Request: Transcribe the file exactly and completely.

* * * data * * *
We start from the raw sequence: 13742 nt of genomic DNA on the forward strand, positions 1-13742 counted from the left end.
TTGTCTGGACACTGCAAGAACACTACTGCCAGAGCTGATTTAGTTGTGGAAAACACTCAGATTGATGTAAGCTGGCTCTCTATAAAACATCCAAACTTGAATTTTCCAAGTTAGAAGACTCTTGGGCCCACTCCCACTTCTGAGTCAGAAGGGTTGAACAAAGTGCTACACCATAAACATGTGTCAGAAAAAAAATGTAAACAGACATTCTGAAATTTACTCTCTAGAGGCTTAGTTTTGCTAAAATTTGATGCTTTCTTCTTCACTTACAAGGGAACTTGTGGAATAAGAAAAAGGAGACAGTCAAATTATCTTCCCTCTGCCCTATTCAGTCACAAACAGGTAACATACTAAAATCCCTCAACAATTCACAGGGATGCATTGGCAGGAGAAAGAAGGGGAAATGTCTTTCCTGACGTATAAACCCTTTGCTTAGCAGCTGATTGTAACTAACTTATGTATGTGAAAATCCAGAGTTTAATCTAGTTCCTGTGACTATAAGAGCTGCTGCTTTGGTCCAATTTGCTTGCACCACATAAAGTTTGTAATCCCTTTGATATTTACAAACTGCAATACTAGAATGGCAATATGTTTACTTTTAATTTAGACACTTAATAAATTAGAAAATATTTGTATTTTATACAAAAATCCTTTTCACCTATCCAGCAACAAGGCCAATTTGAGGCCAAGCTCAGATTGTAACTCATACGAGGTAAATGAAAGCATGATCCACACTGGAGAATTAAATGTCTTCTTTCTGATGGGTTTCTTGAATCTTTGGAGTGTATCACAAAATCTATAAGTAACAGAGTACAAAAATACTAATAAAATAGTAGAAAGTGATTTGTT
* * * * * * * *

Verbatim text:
We start from the raw sequence: 13742 nt of genomic DNA on the forward strand, positions 1-13742 counted from the left end.
TTGTCTGGACACTGCAAGAACACTACTGCCAGAGCTGATTTAGTTGTGGAAAACACTCAGATTGATGTAAGCTGGCTCTCTATAAAACATCCAAACTTGAATTTTCCAAGTTAGAAGACTCTTGGGCCCACTCCCACTTCTGAGTCAGAAGGGTTGAACAAAGTGCTACACCATAAACATGTGTCAGAAAAAAAATGTAAACAGACATTCTGAAATTTACTCTCTAGAGGCTTAGTTTTGCTAAAATTTGATGCTTTCTTCTTCACTTACAAGGGAACTTGTGGAATAAGAAAAAGGAGACAGTCAAATTATCTTCCCTCTGCCCTATTCAGTCACAAACAGGTAACATACTAAAATCCCTCAACAATTCACAGGGATGCATTGGCAGGAGAAAGAAGGGGAAATGTCTTTCCTGACGTATAAACCCTTTGCTTAGCAGCTGATTGTAACTAACTTATGTATGTGAAAATCCAGAGTTTAATCTAGTTCCTGTGACTATAAGAGCTGCTGCTTTGGTCCAATTTGCTTGCACCACATAAAGTTTGTAATCCCTTTGATATTTACAAACTGCAATACTAGAATGGCAATATGTTTACTTTTAATTTAGACACTTAATAAATTAGAAAATATTTGTATTTTATACAAAAATCCTTTTCACCTATCCAGCAACAAGGCCAATTTGAGGCCAAGCTCAGATTGTAACTCATACGAGGTAAATGAAAGCATGATCCACACTGGAGAATTAAATGTCTTCTTTCTGATGGGTTTCTTGAATCTTTGGAGTGTATCACAAAATCTATAAGTAACAGAGTACAAAAATACTAATAAAATAGTAGAAAGTGATTTGTT